Virgin PET, recycled pellet market narrows

Author: Andrew Guy Jr

2016/01/14

A worker inspects recycled plastic in a factory. (Cultura/REX Shutterstock)
Plummeting mid-point price differences give little incentive for bottle and packaging makers to use recycled pellets. (Cultura/REX Shutterstock)

HOUSTON (ICIS)--An oversupplied US polyethylene terephthalic (PET) market and plummeting crude oil had a devastating effect on pricing in the PET and recycling markets in 2015, an ICIS analysis has found.

The mid-point price difference between virgin and recycled PET (R-PET) pellets fell rapidly in 2015.

The price spread between virgin PET in January 2015 and R-PET pellets on the east coast in January 2015 was 12 cents/lb, the analysis showed. By December, that price difference had fallen to 3.5 cents/lb. That is a drop of 78% in the difference between the two products.

On the west coast, things were somewhat better, but the spread still saw a decrease.

January 2015 started out at an 8 cents/lb difference between pellets and virgin PET. By December, that spread had fallen to 3 cents/lb. That is a drop of 62%.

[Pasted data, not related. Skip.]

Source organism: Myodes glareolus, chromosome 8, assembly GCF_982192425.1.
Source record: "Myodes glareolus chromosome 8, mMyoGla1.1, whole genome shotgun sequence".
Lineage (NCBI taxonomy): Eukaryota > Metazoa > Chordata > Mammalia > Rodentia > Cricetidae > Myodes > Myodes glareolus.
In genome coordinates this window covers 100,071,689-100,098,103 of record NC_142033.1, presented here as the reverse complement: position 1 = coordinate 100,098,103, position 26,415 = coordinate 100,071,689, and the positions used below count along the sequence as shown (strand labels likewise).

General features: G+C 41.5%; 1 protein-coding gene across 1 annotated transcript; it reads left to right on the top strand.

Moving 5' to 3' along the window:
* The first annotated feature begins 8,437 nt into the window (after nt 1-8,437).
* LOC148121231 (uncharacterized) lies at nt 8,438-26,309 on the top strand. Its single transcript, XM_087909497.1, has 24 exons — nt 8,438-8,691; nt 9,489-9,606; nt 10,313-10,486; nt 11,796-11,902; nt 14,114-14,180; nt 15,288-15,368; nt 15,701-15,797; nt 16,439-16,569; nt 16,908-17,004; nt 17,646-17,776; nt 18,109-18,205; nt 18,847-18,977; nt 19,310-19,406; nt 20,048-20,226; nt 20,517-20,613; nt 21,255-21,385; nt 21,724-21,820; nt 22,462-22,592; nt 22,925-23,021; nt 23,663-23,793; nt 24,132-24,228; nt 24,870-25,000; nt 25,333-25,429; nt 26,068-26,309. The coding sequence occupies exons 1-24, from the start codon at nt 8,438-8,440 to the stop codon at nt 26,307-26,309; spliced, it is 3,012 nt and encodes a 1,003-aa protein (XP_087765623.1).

What this means: In 2015, virgin PET prices decreased, while recycled pellet prices remained relatively stable. As a result, by the end of the year, the cost of virgin PET had inched closer to the cost of recycled pellets.

Why it is important: Recycled pellets are the closest material to PET resin. As a result, they sometimes compete against each other in the market. Lower virgin prices give little incentive for bottle and packaging makers to use recycled pellets.

Sources in the market said this week that 2016 is likely to remain the same for the recycled pellet market.

“As long as resin is [falling], and there is no law forcing companies to use a minimum post-consumer [recycled] content, there is no reason to buy,” the source said.

The softer virgin prices have finally begun to push down recycled pellet prices.

ICIS-assessed R-PET pellet prices fell 3 cents/lb on Thursday, based on source feedback and market conditions.

INSET IMAGE: Close-up image of a worker holding recycled plastic in a factory (Cultura/REX Shutterstock)